Multiplayer still seems too limited, and I just read yesterday that the entire model for ranked multiplayer is completely flawed. The Older Gamers Paradise points out lots of easy exploits for gaming the ranking system, most of which seem to be possible because of design flaws. Again, playing with friends would probably alleviate this (but apparently Xbox Live friends can't play with each other in ranked games).

Summary: A great-looking, but mediocre game that would be best suited for 14 year-olds if it didn't have so much foul language in it.
  First Impressions: ‘Gears of War’  
Posted 2006-11-07 by Tony Walsh
Gears of War, a 3rd-person tactical shooting game for the Xbox 360, hits the streets today. In lieu of a surefire blockbuster hit like the upcoming Halo 3, Gears of War is being pushed as this holiday season's must-have title. Microsoft already expects the game to hit 1 million copies, and to sell faster than any new IP for the Xbox platform. I don't care so much how it sells--high sales volume doesn't mean the game is any good, obviously.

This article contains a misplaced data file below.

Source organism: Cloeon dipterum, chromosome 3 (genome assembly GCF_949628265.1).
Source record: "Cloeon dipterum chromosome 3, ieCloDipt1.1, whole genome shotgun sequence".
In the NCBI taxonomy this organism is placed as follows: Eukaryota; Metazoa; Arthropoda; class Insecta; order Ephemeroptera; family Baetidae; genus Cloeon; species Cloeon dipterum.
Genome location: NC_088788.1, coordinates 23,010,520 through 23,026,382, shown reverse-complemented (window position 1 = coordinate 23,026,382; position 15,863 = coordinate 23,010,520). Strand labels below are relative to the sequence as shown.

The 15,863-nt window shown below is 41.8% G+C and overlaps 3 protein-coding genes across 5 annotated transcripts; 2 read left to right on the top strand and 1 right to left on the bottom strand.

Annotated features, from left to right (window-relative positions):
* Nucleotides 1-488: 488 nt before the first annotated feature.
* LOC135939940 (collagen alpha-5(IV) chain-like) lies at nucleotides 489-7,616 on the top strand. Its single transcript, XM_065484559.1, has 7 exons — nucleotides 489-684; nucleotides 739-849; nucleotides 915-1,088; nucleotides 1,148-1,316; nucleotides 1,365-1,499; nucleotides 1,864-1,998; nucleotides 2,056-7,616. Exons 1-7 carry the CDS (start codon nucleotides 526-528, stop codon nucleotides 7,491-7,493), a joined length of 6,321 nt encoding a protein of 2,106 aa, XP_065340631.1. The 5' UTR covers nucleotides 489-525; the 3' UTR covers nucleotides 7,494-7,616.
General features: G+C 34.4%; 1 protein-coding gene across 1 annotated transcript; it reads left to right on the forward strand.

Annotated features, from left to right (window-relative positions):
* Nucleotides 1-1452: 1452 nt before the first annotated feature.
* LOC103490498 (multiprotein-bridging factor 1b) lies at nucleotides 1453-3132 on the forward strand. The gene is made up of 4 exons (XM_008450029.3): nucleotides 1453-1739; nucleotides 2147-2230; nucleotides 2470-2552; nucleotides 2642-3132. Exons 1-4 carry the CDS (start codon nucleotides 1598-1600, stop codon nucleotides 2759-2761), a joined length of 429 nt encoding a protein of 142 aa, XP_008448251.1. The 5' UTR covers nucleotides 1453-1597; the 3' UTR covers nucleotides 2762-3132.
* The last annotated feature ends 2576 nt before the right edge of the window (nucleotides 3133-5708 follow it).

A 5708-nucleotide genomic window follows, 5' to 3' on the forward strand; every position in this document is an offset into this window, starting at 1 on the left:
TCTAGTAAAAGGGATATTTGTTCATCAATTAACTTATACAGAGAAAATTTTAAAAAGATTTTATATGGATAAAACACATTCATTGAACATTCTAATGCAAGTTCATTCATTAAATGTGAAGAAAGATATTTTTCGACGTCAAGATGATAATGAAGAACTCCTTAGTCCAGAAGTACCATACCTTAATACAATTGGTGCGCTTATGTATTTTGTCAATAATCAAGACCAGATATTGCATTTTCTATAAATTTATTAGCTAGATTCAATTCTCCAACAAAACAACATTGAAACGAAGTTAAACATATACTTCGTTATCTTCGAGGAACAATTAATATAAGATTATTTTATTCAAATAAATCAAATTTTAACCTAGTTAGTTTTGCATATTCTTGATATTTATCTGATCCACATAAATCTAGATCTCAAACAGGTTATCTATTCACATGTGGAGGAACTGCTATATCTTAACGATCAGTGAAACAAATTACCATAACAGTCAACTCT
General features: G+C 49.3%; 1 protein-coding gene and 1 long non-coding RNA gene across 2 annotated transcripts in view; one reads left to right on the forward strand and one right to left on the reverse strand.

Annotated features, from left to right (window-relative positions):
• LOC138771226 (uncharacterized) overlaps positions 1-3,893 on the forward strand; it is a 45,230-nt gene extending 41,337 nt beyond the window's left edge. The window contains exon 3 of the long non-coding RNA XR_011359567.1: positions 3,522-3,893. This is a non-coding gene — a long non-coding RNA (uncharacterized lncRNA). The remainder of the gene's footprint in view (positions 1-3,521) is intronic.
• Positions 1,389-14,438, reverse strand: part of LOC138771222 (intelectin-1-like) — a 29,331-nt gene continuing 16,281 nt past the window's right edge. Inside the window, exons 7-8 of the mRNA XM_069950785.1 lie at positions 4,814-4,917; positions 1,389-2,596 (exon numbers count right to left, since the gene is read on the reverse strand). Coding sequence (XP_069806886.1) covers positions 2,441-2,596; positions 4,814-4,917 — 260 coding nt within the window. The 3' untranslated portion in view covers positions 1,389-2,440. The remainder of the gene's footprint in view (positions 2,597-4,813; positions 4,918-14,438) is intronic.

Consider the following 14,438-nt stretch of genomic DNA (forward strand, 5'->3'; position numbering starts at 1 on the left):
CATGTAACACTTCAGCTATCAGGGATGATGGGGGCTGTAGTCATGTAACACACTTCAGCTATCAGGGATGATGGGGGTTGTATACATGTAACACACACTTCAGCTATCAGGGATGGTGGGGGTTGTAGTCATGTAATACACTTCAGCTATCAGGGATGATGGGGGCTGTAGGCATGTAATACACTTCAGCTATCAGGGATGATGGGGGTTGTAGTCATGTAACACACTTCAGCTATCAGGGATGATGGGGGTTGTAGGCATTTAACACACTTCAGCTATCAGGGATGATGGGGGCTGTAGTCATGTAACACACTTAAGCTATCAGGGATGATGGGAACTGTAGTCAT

I was given a copy of the game yesterday, and had a chance to play about an hour of multiplayer, and 45 minutes of the single-payer game. Overall, I'm unsure of the game's engagement potential--but I am willing to play for another half-day to write up a proper review. Gears of War is a sci-fi action shooter apparently taking place after or during some kind of alien invasion. I don't know if it takes place on Earth or some other planet, but the males in the game look like a cross between Hulk Hogan, Space Marines, and Tom of Finland. These guys are gnarled, burly, and macho to the point of silliness. Maybe they aren't supposed to be human.